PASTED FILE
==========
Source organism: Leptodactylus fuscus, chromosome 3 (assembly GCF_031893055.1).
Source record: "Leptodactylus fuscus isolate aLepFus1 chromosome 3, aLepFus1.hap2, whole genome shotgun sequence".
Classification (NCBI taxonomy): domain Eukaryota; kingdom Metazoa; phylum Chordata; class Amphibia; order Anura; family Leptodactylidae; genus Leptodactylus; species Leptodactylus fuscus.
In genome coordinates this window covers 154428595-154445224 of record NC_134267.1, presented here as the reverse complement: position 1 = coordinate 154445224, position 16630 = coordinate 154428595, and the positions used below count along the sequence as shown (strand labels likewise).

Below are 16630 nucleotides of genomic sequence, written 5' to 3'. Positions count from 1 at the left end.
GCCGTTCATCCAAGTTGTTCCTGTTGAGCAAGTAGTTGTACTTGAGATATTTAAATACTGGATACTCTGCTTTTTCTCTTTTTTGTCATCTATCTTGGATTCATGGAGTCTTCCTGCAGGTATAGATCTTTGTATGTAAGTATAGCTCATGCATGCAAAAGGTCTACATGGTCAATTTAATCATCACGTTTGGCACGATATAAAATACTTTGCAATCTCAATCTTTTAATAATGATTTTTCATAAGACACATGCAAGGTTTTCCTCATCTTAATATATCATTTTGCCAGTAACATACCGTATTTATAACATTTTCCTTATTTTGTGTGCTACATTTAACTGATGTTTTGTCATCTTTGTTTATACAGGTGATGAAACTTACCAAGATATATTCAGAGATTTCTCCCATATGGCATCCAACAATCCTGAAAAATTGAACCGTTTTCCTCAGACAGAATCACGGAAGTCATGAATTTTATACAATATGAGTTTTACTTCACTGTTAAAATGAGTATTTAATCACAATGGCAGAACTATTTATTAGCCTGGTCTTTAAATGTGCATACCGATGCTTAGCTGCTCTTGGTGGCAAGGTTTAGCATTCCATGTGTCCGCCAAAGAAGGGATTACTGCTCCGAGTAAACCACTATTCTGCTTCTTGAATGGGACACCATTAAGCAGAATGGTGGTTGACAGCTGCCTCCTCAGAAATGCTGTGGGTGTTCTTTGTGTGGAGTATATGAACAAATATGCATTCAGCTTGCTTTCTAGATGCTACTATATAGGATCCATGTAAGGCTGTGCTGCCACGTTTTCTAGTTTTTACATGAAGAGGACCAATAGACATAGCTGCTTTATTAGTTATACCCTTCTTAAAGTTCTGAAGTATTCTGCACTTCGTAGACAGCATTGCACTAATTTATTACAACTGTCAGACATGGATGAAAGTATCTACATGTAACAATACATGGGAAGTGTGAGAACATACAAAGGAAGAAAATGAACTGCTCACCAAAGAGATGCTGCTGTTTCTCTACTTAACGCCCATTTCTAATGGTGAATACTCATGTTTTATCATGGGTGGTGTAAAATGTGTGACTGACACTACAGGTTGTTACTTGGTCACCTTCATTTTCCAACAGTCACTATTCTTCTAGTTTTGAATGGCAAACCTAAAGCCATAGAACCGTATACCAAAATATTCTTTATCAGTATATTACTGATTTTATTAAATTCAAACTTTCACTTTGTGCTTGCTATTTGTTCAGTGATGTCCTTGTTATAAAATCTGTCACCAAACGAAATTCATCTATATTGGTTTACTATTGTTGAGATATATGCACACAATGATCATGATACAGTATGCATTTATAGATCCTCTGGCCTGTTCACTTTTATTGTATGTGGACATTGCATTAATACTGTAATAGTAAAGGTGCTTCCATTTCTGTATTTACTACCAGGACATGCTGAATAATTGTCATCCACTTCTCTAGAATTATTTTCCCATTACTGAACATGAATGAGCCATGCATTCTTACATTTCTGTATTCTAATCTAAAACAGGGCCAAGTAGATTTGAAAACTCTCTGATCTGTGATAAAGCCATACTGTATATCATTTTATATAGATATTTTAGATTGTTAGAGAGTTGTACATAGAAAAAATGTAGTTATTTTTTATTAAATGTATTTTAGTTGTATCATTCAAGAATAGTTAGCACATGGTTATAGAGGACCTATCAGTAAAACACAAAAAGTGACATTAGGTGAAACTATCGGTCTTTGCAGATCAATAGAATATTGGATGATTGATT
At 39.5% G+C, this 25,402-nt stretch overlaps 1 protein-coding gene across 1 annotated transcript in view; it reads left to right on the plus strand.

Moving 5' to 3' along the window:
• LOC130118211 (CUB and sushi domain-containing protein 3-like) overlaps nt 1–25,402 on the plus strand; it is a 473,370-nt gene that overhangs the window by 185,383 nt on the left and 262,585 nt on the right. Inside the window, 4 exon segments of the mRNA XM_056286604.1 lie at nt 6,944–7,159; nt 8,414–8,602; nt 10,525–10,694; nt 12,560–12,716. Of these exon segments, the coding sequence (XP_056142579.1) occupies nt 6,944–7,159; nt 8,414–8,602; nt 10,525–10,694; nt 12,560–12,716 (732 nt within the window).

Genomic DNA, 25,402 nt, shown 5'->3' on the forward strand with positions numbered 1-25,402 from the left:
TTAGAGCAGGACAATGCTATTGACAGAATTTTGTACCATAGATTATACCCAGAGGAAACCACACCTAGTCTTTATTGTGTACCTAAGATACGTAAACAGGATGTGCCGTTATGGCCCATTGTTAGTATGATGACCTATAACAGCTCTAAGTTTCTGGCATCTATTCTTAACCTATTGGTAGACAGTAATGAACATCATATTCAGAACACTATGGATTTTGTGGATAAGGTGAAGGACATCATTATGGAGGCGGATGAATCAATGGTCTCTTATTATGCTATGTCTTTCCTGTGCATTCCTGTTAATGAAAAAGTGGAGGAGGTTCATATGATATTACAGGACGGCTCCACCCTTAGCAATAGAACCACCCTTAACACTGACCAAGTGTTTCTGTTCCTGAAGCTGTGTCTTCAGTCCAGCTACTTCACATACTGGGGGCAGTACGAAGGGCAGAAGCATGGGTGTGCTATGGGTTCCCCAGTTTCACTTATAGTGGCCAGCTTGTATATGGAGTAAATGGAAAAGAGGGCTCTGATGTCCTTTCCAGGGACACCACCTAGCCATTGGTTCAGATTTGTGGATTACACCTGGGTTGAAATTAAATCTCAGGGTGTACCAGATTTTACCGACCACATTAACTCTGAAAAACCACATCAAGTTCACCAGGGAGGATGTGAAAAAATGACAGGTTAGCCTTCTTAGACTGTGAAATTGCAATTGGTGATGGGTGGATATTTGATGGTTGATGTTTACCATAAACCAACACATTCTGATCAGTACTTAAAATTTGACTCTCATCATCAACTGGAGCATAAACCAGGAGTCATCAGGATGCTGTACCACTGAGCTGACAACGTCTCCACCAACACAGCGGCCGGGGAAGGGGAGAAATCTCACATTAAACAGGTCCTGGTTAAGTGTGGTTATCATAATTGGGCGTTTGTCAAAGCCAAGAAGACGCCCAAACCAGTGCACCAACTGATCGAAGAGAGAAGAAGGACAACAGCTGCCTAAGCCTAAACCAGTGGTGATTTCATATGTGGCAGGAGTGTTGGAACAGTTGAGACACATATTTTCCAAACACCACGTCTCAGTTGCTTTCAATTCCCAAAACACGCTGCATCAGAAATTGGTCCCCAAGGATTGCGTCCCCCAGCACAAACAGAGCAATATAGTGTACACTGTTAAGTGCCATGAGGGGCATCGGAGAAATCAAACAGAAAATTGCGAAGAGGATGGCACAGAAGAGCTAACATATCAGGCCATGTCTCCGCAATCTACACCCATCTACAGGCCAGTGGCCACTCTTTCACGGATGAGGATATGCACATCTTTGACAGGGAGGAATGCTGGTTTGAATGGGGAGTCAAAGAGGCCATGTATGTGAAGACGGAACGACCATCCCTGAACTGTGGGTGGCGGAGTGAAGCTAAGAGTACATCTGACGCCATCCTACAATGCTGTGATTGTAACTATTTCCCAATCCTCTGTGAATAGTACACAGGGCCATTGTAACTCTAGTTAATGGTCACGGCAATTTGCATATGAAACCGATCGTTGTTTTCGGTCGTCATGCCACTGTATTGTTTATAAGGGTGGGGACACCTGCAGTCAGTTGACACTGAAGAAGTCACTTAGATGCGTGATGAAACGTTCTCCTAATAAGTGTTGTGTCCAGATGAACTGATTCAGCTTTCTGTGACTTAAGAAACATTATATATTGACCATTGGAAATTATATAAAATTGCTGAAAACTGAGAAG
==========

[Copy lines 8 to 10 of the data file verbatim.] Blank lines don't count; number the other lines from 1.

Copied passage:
Moving 5' to 3' along the window:
• LOC130118211 (CUB and sushi domain-containing protein 3-like) overlaps nt 1–25,402 on the plus strand; it is a 473,370-nt gene that overhangs the window by 185,383 nt on the left and 262,585 nt on the right. Inside the window, 4 exon segments of the mRNA XM_056286604.1 lie at nt 6,944–7,159; nt 8,414–8,602; nt 10,525–10,694; nt 12,560–12,716. Of these exon segments, the coding sequence (XP_056142579.1) occupies nt 6,944–7,159; nt 8,414–8,602; nt 10,525–10,694; nt 12,560–12,716 (732 nt within the window).

Genomic DNA, 25,402 nt, shown 5'->3' on the forward strand with positions numbered 1-25,402 from the left: